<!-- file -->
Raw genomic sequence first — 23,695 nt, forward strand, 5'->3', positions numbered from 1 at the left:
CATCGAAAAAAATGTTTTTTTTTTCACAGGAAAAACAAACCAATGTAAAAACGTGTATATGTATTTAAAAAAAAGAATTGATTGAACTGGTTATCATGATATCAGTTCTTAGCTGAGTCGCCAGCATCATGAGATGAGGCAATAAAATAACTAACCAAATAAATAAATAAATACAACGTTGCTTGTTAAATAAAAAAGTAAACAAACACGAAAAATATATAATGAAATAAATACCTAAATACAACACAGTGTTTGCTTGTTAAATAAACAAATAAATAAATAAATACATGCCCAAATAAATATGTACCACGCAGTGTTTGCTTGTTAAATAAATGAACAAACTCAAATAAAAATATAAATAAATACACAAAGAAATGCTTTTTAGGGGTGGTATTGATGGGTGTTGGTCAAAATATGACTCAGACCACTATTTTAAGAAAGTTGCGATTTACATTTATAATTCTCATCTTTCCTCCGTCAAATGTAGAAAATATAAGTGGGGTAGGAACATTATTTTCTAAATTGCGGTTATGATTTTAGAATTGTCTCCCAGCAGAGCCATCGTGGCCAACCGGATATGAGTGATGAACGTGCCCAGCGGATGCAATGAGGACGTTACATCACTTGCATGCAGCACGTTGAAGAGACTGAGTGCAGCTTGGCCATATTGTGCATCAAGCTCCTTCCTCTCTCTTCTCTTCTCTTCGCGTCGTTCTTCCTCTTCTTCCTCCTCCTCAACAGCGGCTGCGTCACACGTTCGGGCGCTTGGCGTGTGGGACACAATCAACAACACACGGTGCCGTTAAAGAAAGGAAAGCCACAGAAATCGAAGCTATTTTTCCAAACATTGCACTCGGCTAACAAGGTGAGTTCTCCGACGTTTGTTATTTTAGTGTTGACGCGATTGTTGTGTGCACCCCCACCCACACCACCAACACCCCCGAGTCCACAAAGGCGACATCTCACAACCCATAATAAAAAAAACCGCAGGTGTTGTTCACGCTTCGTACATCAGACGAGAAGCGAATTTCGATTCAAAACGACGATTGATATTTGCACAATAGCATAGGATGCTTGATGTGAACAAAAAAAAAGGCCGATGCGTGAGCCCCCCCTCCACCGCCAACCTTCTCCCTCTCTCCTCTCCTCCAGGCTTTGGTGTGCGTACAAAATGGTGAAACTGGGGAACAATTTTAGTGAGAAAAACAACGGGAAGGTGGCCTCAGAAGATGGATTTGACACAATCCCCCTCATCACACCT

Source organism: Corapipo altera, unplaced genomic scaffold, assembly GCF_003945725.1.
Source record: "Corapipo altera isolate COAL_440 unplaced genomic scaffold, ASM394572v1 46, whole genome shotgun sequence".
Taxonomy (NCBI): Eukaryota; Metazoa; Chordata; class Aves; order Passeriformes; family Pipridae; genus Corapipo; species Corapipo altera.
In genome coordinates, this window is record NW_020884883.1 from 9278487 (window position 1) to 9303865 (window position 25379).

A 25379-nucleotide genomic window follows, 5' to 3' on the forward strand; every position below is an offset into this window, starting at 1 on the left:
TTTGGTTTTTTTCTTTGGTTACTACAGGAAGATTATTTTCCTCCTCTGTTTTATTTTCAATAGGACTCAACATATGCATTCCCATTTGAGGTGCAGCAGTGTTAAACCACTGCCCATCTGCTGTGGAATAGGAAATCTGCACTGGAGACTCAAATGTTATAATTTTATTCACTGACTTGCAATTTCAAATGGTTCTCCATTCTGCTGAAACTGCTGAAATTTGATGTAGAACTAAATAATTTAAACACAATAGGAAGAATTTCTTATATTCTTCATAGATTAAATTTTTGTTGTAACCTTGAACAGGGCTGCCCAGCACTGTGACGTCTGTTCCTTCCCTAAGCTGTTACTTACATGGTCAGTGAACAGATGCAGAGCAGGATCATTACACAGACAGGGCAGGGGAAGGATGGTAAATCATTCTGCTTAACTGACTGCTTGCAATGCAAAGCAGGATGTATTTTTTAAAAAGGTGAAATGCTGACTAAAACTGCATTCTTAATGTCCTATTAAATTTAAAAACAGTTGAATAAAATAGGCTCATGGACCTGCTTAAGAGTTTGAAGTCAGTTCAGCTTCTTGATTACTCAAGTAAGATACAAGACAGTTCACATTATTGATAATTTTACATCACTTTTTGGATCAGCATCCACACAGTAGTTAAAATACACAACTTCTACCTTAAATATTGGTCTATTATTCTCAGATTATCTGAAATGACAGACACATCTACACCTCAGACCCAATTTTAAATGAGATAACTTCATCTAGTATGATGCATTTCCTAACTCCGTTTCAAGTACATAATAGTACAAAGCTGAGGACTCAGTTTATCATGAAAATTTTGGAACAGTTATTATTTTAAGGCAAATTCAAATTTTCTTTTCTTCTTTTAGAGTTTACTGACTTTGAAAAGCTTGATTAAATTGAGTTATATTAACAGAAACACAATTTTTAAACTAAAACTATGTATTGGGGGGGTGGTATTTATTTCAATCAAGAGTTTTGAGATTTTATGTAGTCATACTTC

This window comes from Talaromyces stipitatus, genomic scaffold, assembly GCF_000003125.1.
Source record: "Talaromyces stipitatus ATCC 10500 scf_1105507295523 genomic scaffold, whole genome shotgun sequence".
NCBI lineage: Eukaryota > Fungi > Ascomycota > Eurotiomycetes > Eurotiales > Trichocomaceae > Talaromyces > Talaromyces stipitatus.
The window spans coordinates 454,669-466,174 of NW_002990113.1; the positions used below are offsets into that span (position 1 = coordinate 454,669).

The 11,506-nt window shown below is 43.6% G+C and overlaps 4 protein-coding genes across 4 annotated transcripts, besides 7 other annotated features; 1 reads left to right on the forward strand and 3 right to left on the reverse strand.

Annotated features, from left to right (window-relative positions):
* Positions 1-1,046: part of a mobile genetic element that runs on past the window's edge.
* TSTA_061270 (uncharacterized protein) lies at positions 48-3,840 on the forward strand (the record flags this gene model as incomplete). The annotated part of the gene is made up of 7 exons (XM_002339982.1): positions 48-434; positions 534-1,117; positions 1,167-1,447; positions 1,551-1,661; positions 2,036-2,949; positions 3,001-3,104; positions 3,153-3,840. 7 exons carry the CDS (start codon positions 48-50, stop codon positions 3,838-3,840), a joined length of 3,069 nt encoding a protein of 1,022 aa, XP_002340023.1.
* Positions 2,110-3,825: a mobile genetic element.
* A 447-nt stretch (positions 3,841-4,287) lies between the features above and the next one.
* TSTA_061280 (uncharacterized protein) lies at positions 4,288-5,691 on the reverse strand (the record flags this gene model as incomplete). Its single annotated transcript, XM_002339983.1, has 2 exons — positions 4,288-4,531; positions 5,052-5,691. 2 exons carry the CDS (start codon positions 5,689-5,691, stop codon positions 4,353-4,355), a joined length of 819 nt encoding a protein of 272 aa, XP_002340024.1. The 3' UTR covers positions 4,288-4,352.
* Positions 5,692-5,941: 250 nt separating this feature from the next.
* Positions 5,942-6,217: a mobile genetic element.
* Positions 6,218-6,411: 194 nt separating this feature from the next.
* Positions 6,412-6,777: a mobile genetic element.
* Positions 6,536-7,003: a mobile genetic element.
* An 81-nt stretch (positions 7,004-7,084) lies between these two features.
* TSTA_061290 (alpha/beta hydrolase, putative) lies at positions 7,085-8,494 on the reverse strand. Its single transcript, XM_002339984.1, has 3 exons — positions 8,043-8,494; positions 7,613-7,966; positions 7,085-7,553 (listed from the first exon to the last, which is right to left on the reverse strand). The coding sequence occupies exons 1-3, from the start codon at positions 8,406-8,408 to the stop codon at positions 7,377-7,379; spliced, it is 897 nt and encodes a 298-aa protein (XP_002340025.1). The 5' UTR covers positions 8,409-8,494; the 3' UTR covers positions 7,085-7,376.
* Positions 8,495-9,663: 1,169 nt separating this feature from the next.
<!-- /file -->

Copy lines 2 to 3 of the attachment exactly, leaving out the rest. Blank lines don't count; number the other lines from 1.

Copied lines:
CATCGAAAAAAATGTTTTTTTTTTCACAGGAAAAACAAACCAATGTAAAAACGTGTATATGTATTTAAAAAAAAGAATTGATTGAACTGGTTATCATGATATCAGTTCTTAGCTGAGTCGCCAGCATCATGAGATGAGGCAATAAAATAACTAACCAAATAAATAAATAAATACAACGTTGCTTGTTAAATAAAAAAGTAAACAAACACGAAAAATATATAATGAAATAAATACCTAAATACAACACAGTGTTTGCTTGTTAAATAAACAAATAAATAAATAAATACATGCCCAAATAAATATGTACCACGCAGTGTTTGCTTGTTAAATAAATGAACAAACTCAAATAAAAATATAAATAAATACACAAAGAAATGCTTTTTAGGGGTGGTATTGATGGGTGTTGGTCAAAATATGACTCAGACCACTATTTTAAGAAAGTTGCGATTTACATTTATAATTCTCATCTTTCCTCCGTCAAATGTAGAAAATATAAGTGGGGTAGGAACATTATTTTCTAAATTGCGGTTATGATTTTAGAATTGTCTCCCAGCAGAGCCATCGTGGCCAACCGGATATGAGTGATGAACGTGCCCAGCGGATGCAATGAGGACGTTACATCACTTGCATGCAGCACGTTGAAGAGACTGAGTGCAGCTTGGCCATATTGTGCATCAAGCTCCTTCCTCTCTCTTCTCTTCTCTTCGCGTCGTTCTTCCTCTTCTTCCTCCTCCTCAACAGCGGCTGCGTCACACGTTCGGGCGCTTGGCGTGTGGGACACAATCAACAACACACGGTGCCGTTAAAGAAAGGAAAGCCACAGAAATCGAAGCTATTTTTCCAAACATTGCACTCGGCTAACAAGGTGAGTTCTCCGACGTTTGTTATTTTAGTGTTGACGCGATTGTTGTGTGCACCCCCACCCACACCACCAACACCCCCGAGTCCACAAAGGCGACATCTCACAACCCATAATAAAAAAAACCGCAGGTGTTGTTCACGCTTCGTACATCAGACGAGAAGCGAATTTCGATTCAAAACGACGATTGATATTTGCACAATAGCATAGGATGCTTGATGTGAACAAAAAAAAAGGCCGATGCGTGAGCCCCCCCTCCACCGCCAACCTTCTCCCTCTCTCCTCTCCTCCAGGCTTTGGTGTGCGTACAAAATGGTGAAACTGGGGAACAATTTTAGTGAGAAAAACAACGGGAAGGTGGCCTCAGAAGATGGATTTGACACAATCCCCCTCATCACACCT

Source organism: Corapipo altera, unplaced genomic scaffold, assembly GCF_003945725.1.